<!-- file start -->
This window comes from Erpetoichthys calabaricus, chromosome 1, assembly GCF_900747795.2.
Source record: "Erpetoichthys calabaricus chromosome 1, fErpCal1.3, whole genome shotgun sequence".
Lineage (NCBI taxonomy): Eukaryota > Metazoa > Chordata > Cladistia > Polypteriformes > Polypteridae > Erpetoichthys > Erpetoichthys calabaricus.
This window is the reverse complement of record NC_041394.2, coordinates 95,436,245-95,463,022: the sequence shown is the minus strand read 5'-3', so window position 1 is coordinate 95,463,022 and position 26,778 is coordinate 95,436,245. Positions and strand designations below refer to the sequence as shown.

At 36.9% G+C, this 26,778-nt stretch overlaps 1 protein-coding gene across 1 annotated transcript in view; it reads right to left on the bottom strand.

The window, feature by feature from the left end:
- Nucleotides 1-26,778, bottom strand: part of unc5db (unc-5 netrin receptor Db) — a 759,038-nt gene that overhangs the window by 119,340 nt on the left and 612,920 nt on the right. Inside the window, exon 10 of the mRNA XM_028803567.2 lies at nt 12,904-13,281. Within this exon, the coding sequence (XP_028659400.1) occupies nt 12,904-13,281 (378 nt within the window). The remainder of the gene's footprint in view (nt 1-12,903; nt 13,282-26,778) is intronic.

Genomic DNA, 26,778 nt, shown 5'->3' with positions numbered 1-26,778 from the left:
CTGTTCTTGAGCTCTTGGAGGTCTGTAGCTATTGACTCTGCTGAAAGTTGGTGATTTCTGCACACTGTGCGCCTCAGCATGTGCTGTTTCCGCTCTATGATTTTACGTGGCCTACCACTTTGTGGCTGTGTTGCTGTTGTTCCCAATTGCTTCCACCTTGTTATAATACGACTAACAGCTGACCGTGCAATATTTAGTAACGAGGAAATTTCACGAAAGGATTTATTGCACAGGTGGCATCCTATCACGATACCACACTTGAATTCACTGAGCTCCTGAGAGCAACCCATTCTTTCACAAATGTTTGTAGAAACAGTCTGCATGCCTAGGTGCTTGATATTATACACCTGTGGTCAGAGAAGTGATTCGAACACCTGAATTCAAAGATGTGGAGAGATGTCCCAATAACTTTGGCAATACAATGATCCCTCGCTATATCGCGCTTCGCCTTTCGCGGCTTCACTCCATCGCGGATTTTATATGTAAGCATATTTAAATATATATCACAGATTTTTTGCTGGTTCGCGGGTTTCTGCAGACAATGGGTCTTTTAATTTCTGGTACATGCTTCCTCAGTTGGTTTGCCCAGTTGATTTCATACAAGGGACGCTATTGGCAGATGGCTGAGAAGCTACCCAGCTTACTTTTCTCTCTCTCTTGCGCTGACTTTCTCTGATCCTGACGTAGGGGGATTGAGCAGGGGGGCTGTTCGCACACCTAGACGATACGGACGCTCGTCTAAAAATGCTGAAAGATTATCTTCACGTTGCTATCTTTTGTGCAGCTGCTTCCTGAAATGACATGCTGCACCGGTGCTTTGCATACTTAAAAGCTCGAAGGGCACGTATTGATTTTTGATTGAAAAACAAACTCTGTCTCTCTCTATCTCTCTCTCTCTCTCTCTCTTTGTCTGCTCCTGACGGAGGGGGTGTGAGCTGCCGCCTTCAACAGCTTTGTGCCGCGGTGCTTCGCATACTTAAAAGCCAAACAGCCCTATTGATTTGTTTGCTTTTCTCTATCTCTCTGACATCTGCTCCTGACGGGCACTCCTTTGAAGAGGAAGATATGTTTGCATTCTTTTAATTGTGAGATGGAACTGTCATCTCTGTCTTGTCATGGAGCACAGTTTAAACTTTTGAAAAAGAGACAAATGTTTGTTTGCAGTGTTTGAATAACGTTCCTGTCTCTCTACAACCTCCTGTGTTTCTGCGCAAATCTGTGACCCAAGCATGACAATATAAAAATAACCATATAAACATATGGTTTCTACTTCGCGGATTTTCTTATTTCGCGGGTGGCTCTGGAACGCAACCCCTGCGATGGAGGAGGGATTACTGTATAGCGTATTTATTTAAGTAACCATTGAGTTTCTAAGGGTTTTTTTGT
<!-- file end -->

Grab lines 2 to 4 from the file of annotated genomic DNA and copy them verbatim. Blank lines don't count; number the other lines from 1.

Source record: "Erpetoichthys calabaricus chromosome 1, fErpCal1.3, whole genome shotgun sequence".
Lineage (NCBI taxonomy): Eukaryota > Metazoa > Chordata > Cladistia > Polypteriformes > Polypteridae > Erpetoichthys > Erpetoichthys calabaricus.
This window is the reverse complement of record NC_041394.2, coordinates 95,436,245-95,463,022: the sequence shown is the minus strand read 5'-3', so window position 1 is coordinate 95,463,022 and position 26,778 is coordinate 95,436,245. Positions and strand designations below refer to the sequence as shown.